“We are happy to announce that more than 400 swayamsevaks from sector 74 to 79 are on their way to attend the Meerut rally,” a message on the group says, adding that out of the three lakh who are expected to attend the rally, 40,000 were from Noida.
These groups are also used to organise various RSS gatherings all over Noida. In one of the messages, the admin boasts that there are shakhas in almost all sectors between 74 and 79 in Noida.
“If you oppose the shakha members, you are opposing the BJP. I was told this in my face,” a resident of Sector 79 tells me on condition of anonymity.
The Hindutva groups are, however, not just targeting upscale apartment complexes in Noida. The proliferation of Hindu extremism can also be seen in an image that has been glaring at us from bikes and autorickshaws and the rear windows of cars for some time now: the transformed face of India’s beloved monkey-god Hanuman.
In car bazaars in Noida, the Hanuman 2.0 stickers gleam in the sun. Designed by a Mangalore-based artist in 2016, Hanuman 2.0 caught on almost immediately. The artist himself was taken aback when the sticker – which he considered only half-finished – first went viral on the streets of Bangalore.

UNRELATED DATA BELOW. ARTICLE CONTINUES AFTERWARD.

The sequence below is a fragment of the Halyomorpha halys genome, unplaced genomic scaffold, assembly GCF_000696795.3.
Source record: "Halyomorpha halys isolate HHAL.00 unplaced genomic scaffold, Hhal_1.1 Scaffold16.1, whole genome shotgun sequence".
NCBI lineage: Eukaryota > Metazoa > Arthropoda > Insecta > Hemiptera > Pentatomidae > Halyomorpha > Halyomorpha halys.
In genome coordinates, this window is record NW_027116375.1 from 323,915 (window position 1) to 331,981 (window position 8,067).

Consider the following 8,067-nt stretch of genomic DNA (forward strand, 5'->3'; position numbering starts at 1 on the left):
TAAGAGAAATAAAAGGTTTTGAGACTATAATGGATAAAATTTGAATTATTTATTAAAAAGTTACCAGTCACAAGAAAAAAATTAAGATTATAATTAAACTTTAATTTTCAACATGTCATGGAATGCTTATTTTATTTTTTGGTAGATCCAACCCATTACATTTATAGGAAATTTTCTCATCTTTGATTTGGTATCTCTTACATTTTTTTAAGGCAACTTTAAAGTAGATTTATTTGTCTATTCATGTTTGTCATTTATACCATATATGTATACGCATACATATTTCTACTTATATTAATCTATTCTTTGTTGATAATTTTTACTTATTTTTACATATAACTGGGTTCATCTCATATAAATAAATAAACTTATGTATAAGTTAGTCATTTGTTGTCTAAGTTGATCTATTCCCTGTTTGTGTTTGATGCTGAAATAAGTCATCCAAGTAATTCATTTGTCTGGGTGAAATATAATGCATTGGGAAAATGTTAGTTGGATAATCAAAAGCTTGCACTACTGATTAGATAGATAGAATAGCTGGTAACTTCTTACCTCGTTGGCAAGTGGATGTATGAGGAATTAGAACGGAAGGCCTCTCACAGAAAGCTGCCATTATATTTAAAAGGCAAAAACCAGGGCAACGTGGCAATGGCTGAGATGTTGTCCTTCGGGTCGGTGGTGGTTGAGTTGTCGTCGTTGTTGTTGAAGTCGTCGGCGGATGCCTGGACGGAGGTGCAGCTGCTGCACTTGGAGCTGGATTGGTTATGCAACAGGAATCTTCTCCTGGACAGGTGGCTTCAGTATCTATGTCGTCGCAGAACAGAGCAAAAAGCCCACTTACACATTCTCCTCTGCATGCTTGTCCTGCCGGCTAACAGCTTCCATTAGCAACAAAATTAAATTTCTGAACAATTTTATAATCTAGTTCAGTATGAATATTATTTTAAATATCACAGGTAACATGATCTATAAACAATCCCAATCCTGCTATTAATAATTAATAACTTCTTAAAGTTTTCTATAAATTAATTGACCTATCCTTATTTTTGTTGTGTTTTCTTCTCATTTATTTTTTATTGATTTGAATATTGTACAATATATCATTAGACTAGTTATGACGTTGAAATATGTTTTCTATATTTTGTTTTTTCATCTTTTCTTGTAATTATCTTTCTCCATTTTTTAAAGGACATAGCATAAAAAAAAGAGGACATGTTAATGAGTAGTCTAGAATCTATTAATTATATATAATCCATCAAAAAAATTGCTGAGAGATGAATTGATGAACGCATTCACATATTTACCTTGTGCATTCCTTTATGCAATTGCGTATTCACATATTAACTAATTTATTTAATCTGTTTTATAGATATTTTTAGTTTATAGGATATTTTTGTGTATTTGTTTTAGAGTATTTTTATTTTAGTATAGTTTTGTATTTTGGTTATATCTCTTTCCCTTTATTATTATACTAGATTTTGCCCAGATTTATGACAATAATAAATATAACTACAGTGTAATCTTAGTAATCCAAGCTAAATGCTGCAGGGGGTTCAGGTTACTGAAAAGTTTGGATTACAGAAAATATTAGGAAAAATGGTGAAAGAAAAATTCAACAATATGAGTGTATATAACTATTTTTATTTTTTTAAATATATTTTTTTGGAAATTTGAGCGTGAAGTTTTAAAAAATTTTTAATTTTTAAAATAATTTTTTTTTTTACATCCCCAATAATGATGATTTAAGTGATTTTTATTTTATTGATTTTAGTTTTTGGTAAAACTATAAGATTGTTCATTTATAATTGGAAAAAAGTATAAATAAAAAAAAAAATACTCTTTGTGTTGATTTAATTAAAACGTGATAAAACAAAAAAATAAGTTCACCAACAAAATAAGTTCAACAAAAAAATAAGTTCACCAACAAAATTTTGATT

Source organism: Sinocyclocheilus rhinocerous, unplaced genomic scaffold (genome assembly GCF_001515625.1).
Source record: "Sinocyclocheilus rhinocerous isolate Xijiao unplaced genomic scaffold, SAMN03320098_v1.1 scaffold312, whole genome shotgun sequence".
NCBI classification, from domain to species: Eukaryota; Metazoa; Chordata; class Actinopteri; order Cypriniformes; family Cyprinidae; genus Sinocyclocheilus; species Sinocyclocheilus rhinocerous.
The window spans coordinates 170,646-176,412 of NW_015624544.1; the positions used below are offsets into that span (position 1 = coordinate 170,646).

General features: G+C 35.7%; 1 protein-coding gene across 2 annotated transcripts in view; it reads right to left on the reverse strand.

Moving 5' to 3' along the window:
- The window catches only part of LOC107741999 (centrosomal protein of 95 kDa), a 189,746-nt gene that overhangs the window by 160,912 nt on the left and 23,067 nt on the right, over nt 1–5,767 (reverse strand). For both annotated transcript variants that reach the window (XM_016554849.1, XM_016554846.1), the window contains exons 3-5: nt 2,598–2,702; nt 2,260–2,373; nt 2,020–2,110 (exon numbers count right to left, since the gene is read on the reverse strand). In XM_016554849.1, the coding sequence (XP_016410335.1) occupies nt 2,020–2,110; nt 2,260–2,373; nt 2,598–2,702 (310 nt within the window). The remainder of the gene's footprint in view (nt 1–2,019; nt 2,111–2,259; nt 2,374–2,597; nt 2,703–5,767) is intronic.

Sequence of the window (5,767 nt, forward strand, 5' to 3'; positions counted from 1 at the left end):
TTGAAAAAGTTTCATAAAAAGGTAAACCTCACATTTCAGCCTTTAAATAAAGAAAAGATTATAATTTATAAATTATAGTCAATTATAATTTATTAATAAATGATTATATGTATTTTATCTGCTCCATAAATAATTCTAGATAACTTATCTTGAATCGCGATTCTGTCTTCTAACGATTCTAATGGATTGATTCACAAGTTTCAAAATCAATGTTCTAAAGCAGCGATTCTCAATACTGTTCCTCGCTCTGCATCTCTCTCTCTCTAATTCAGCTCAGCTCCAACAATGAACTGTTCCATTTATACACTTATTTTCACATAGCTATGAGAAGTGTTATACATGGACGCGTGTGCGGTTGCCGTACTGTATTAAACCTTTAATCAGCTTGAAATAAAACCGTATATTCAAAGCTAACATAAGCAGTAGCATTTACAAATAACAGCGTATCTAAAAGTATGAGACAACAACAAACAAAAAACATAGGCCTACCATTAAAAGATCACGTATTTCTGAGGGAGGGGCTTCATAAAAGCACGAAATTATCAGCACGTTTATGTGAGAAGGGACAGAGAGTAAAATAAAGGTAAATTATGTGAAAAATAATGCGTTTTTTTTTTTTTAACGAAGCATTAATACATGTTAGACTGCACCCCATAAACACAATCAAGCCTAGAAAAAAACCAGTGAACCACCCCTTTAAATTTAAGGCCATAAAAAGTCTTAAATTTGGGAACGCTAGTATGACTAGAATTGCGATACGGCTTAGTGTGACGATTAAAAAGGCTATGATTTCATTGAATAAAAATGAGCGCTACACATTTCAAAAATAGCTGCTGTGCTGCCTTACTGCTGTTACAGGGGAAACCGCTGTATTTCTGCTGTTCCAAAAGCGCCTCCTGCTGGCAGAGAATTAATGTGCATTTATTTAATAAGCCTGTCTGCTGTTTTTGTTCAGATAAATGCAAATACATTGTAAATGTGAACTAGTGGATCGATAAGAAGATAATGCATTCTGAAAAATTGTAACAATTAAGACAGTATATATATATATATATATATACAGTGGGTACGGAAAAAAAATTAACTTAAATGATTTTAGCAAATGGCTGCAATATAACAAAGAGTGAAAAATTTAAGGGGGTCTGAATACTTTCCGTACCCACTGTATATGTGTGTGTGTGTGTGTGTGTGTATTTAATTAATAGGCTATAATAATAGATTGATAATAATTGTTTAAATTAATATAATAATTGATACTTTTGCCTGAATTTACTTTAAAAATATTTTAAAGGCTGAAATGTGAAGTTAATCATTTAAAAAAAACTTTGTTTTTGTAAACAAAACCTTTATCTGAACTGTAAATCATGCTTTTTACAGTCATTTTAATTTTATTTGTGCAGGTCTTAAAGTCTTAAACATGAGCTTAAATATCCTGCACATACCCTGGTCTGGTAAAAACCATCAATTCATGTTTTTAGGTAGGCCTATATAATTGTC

Hanuman 2.0 is not benign. The smile on his face has been replaced with strong frown lines. He radiates mean energy against a black and saffron background. His thunderous expression spells danger, and makes it clear he is no longer a server but a destroyer.
The Bajrang Dal was quick to co-opt this image. It appeared on its flags in rallies. And on the cover for its new theme song – a catchy, modern tune – Hanuman is depicted as aggressive, indomitable, single-mindedly slaying his enemies.
The sticker has caught on like wildfire in Noida, where it adorns almost every second or third car. The reason for this popularity lies in this town’s demography. It is common to see young men joyriding on their bikes or swanky SUVs, or dancing to DJ music in trucks in the middle of the road. Locally known as Gujjar boys, they sit on the pile of money their parents made from land acquisition. Their days are spent body building in gymnasiums or akharas. The machismo of Lord Hanuman is a huge influencer in their lives. They are more aggressive, they want more power and influence, they want to flex their muscles and be counted. They have the most expensive smartphones, designer clothes, swanky cars, and more money than they know what to do with.What they do not have is proper education.
The Bajrang Dal has reincarnated a new version of Hanuman to reach out to this youth brigade; to give them a Hindu icon to be proud of, a more aggressive version of the god they already revere. The new iconography in turn helps the Dal resurrect its own relevance – on the wane since after it burst onto India’s communalscape following the demolition of the Babri Masjid in 1992 and despite its campaigns against Valentine’s Day and so-called ‘Love Jihad’.
Noida is the new India. And the enormous success of Hindutva groups here is a warning that we will do well to pay heed to. And soon.
Nilanjana Bhowmick is a Delhi-based journalist. She tweets at @nilanjanab.